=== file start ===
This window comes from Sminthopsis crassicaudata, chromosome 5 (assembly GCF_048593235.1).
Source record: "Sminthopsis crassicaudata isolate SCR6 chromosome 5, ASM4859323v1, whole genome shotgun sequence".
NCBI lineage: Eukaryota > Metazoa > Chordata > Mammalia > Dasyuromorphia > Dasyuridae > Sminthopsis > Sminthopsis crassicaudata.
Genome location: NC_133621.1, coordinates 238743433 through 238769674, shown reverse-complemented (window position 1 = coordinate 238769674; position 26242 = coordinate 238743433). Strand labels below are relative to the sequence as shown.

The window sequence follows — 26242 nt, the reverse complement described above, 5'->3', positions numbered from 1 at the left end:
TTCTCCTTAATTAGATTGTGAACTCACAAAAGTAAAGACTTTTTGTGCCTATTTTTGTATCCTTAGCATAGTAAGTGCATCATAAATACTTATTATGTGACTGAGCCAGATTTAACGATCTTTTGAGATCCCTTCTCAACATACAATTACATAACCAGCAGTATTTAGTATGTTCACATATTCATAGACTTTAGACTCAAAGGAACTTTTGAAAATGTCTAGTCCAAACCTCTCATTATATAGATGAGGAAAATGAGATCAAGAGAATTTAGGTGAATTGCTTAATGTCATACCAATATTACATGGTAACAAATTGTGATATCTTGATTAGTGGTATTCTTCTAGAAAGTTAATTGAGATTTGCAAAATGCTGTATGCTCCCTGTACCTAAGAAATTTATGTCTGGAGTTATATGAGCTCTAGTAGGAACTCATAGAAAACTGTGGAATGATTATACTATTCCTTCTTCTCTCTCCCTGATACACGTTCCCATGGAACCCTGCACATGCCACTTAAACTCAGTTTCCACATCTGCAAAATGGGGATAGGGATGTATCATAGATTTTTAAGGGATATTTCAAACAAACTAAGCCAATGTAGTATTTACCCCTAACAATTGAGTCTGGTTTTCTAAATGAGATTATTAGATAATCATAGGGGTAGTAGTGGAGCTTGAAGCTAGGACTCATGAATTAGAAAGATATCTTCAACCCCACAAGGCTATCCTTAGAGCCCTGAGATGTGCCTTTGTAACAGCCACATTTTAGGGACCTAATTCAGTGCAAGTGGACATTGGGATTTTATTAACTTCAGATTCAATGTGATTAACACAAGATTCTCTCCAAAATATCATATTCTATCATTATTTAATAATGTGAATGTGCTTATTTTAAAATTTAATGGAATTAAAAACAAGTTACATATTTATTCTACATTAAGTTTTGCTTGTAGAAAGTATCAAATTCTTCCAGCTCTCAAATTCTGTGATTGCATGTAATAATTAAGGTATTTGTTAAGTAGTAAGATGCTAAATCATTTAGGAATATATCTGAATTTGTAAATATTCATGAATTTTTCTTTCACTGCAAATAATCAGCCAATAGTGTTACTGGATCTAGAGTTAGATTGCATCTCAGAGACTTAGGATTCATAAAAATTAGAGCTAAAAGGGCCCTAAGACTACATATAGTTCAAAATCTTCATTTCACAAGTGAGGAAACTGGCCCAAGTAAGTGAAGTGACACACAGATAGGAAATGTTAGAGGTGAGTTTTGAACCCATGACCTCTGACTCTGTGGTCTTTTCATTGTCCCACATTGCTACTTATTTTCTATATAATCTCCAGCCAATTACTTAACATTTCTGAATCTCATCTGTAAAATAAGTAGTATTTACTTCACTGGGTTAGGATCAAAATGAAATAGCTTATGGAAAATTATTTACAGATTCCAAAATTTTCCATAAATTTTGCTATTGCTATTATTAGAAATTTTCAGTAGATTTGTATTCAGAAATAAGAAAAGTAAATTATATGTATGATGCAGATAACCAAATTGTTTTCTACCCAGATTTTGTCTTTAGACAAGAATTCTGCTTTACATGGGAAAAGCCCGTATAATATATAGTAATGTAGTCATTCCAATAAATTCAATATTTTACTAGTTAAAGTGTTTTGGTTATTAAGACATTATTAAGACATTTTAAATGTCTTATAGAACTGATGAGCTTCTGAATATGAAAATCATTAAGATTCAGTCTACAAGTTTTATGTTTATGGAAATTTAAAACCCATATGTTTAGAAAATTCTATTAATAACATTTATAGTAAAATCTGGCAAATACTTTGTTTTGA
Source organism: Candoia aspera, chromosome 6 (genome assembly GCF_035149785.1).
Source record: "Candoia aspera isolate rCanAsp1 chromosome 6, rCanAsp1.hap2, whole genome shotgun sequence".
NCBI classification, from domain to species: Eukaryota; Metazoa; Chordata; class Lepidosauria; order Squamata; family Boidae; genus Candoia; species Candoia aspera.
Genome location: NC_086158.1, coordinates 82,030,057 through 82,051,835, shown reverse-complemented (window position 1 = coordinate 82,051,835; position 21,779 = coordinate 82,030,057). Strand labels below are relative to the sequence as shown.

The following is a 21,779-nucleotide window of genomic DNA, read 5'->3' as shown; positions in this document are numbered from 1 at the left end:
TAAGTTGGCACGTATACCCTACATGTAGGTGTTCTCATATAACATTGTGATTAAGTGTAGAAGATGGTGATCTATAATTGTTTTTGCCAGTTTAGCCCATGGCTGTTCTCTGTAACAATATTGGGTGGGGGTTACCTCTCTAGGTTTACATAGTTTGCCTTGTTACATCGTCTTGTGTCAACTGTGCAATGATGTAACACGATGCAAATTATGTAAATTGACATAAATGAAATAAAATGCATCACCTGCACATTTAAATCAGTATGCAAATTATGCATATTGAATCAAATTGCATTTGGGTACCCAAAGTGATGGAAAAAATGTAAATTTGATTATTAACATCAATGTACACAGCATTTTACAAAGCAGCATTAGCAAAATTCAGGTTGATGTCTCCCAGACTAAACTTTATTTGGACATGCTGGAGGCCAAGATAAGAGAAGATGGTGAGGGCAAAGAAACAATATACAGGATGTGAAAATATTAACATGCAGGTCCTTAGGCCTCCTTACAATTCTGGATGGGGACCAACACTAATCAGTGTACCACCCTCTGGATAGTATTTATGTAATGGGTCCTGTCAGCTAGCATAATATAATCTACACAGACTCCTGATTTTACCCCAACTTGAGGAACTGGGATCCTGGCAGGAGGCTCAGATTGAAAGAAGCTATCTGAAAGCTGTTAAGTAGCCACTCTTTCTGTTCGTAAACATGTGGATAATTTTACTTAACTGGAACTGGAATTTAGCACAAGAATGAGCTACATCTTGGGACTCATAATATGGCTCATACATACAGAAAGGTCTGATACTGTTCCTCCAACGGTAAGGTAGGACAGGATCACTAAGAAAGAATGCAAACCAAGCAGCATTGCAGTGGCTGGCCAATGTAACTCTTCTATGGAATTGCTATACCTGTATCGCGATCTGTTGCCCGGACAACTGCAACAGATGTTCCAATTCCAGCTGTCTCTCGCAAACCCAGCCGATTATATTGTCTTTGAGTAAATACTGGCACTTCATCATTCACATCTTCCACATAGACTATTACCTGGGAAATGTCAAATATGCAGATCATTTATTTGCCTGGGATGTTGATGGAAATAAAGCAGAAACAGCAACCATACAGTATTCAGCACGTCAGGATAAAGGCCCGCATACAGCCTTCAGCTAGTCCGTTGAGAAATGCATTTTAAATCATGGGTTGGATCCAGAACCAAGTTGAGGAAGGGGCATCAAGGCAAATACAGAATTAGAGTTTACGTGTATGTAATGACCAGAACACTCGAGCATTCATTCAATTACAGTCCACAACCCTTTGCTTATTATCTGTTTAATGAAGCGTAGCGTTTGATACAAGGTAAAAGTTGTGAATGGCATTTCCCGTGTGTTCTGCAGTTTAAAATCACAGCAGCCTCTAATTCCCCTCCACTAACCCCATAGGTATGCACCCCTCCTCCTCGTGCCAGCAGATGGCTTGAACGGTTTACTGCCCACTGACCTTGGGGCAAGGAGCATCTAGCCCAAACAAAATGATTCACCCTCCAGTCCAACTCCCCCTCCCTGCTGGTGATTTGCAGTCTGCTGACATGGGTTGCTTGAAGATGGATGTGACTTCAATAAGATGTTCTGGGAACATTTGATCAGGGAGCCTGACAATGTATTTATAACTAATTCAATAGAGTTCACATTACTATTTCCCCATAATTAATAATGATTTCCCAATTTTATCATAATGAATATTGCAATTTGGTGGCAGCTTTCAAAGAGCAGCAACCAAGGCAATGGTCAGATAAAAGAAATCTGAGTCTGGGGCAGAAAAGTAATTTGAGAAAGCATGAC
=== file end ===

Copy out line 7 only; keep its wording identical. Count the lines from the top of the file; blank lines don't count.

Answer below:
Source organism: Candoia aspera, chromosome 6 (genome assembly GCF_035149785.1).